You might want to celebrate the New Year with a visit to www.hiaspire.com. This site has an e-mail update service to keep you on track for your New Year’s resolutions all year long. They even have a list of resolutions you can choose from along with links to webmd.com for health topics. The two most popular resolutions on this site, according to their subscribers, are to?exercise more and eat a better diet.
These are two great ideas for your health. However, you should have specific goals written to achieve each one. Here are a few suggestions:
3 ways to a better diet
• Resolve to eat more low-fat soups and salads during the week. It is even better if you can eat them before a meal!
• Learn about the DASH diet and adopt this as your eating plan. You are already on your way from eating more soups and salads. This diet has more fruits and vegetables along with lowfat dairy products. Go to www.nhlbi.nih.gov and search on DASH diet.
• Eat more meals made at home. Clean out your refrigerator and your kitchen and make them more efficient so you enjoy cooking at home more often.
3 fun ways for more exercise
• Trade TV?hours for cleaning hours. Did you know that you can burn between 176 and 317 calories per hour by doing light to heavy cleaning? By comparison, if you are watching TV or sitting at the computer you will only burn around 70 calories per hour. (These calculations are for a person who weighs around 160 pounds.)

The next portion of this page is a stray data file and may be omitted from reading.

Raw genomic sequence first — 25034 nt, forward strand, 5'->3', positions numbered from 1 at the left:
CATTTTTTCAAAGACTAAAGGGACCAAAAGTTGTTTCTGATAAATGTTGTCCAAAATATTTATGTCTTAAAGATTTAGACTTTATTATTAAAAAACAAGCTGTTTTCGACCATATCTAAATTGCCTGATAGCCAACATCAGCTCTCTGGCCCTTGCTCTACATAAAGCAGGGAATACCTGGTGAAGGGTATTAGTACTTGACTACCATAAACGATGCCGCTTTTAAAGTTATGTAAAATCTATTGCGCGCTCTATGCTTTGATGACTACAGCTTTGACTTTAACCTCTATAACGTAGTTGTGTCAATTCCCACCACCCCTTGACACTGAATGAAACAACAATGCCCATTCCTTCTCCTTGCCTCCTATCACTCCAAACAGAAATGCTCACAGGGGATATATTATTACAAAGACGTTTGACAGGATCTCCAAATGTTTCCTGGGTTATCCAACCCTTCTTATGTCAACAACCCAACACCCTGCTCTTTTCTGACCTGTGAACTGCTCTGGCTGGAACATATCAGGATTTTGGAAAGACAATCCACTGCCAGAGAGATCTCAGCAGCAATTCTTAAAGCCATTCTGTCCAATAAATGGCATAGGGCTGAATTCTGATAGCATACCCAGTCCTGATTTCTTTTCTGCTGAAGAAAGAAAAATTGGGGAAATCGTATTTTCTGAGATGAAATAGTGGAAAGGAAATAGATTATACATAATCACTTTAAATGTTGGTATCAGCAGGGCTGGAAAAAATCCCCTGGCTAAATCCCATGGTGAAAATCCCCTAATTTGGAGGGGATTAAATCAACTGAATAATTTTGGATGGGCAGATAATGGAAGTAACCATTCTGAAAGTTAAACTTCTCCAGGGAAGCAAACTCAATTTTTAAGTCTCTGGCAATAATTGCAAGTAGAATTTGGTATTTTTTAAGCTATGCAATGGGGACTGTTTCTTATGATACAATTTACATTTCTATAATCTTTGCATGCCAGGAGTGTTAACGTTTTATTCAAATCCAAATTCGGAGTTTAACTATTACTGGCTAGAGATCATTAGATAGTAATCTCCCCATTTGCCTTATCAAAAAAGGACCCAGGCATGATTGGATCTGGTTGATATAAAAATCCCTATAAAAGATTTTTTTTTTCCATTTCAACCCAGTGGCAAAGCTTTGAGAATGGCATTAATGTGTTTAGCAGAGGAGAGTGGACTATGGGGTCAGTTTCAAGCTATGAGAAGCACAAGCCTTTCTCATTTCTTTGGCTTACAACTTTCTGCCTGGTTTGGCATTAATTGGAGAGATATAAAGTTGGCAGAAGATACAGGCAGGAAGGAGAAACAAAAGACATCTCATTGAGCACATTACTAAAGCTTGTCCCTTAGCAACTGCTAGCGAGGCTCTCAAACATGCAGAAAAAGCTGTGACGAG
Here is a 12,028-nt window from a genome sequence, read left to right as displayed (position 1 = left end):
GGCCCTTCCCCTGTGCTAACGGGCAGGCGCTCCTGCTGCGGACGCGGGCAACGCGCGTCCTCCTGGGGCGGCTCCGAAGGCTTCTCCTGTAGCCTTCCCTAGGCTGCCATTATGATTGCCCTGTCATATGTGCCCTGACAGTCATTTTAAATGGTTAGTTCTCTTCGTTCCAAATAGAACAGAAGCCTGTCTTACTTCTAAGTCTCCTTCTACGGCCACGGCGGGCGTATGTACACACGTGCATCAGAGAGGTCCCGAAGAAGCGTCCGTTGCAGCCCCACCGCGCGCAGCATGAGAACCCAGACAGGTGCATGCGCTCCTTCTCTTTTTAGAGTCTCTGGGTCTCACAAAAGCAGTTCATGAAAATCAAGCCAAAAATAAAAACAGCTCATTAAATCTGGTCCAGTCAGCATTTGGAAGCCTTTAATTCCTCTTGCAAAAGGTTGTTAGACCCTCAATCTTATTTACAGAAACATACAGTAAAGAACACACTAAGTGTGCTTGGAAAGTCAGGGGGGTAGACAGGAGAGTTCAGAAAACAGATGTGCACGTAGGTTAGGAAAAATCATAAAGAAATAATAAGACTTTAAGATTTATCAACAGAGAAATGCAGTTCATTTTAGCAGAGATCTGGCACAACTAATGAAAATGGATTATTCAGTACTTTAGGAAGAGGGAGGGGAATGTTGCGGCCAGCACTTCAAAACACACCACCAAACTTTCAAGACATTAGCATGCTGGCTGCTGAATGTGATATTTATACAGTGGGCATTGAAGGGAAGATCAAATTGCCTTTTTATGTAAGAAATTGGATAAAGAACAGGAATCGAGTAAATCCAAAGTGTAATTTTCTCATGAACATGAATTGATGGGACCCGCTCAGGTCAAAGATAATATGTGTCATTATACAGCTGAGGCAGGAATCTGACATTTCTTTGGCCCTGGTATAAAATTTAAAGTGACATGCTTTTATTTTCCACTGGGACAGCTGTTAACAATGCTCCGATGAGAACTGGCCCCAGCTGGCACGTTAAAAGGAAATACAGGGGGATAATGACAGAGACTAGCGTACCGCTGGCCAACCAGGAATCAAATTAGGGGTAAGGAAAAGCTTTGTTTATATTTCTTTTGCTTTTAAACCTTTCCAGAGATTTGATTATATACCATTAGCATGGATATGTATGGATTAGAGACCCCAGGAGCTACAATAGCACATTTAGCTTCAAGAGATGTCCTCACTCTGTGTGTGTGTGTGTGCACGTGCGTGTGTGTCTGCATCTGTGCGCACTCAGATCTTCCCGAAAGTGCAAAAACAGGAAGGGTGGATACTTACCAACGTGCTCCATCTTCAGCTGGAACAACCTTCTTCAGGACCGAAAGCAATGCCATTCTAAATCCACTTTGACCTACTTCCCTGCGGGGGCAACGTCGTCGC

• Join a fun class that meets several times a week at a convenient time and place. Group workouts are an effective way to stay motivated and have fun.
• Sign up for a 5K run or fun walk. By committing to an athletic event, you will have the pressure of getting and staying in shape. This is even more fun if you can find some friends to join you. Search on active.com for events in your area.
For recipes and health links, visit www.foodandhealth.com.
Judy’s passion for cooking began with helping her grandmother make raisin oatmeal for breakfast. From there she earned her first food service job at 15, was accepted to the world famous Culinary Institute of America at 18 (where she graduated second in her class), and went on to the Fachschule Richemont in Switzerland where she focused on pastry arts and baking. But after learning that the quality of a croissant directly varies with how much butter it has, Judy sought to challenge herself by coming up with recipes that were as healthy as they were tasty.
Judy received The Culinary Institute of America’s Pro Chef II certification, the American Culinary Federation Bronze Medal, Gold Medal, and ACF Chef of the Year. Her enthusiasm for eating nutritiously and deliciously leads her to constantly innovate and use the latest in nutritional science to guide her creativity, from putting new twists on fajitas to adapting Italian brownies to include ingredients like toasted nuts and cooked honey. Judy’s publishing company, Food and Health Communications, is dedicated to her vision that everyone can make food that tastes as good as it is for you.